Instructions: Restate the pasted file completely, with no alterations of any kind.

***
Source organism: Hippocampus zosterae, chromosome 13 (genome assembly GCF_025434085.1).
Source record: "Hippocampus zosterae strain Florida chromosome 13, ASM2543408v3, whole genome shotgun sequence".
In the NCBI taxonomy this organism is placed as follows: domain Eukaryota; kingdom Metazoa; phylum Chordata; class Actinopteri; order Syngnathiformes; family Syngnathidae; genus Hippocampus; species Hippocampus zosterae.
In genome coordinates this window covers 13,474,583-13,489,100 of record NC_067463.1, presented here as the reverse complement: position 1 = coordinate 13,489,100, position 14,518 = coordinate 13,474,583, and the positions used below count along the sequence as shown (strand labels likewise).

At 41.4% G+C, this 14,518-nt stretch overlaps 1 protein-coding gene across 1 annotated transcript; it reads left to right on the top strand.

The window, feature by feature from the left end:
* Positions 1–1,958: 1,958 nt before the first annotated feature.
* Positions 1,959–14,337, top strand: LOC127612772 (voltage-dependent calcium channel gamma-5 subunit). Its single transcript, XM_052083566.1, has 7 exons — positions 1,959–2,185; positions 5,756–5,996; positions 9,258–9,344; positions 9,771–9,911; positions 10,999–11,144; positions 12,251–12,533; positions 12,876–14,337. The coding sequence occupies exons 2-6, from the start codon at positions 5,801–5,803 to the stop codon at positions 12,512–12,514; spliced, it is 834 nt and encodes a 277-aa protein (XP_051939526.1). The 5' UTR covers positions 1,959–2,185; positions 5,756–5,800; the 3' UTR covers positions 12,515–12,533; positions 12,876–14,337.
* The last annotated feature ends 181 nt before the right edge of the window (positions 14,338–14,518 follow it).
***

Source organism: Hippocampus zosterae, chromosome 13 (genome assembly GCF_025434085.1).
Source record: "Hippocampus zosterae strain Florida chromosome 13, ASM2543408v3, whole genome shotgun sequence".
In the NCBI taxonomy this organism is placed as follows: domain Eukaryota; kingdom Metazoa; phylum Chordata; class Actinopteri; order Syngnathiformes; family Syngnathidae; genus Hippocampus; species Hippocampus zosterae.
In genome coordinates this window covers 13,474,583-13,489,100 of record NC_067463.1, presented here as the reverse complement: position 1 = coordinate 13,489,100, position 14,518 = coordinate 13,474,583, and the positions used below count along the sequence as shown (strand labels likewise).

At 41.4% G+C, this 14,518-nt stretch overlaps 1 protein-coding gene across 1 annotated transcript; it reads left to right on the top strand.

The window, feature by feature from the left end:
* Positions 1–1,958: 1,958 nt before the first annotated feature.
* Positions 1,959–14,337, top strand: LOC127612772 (voltage-dependent calcium channel gamma-5 subunit). Its single transcript, XM_052083566.1, has 7 exons — positions 1,959–2,185; positions 5,756–5,996; positions 9,258–9,344; positions 9,771–9,911; positions 10,999–11,144; positions 12,251–12,533; positions 12,876–14,337. The coding sequence occupies exons 2-6, from the start codon at positions 5,801–5,803 to the stop codon at positions 12,512–12,514; spliced, it is 834 nt and encodes a 277-aa protein (XP_051939526.1). The 5' UTR covers positions 1,959–2,185; positions 5,756–5,800; the 3' UTR covers positions 12,515–12,533; positions 12,876–14,337.
* The last annotated feature ends 181 nt before the right edge of the window (positions 14,338–14,518 follow it).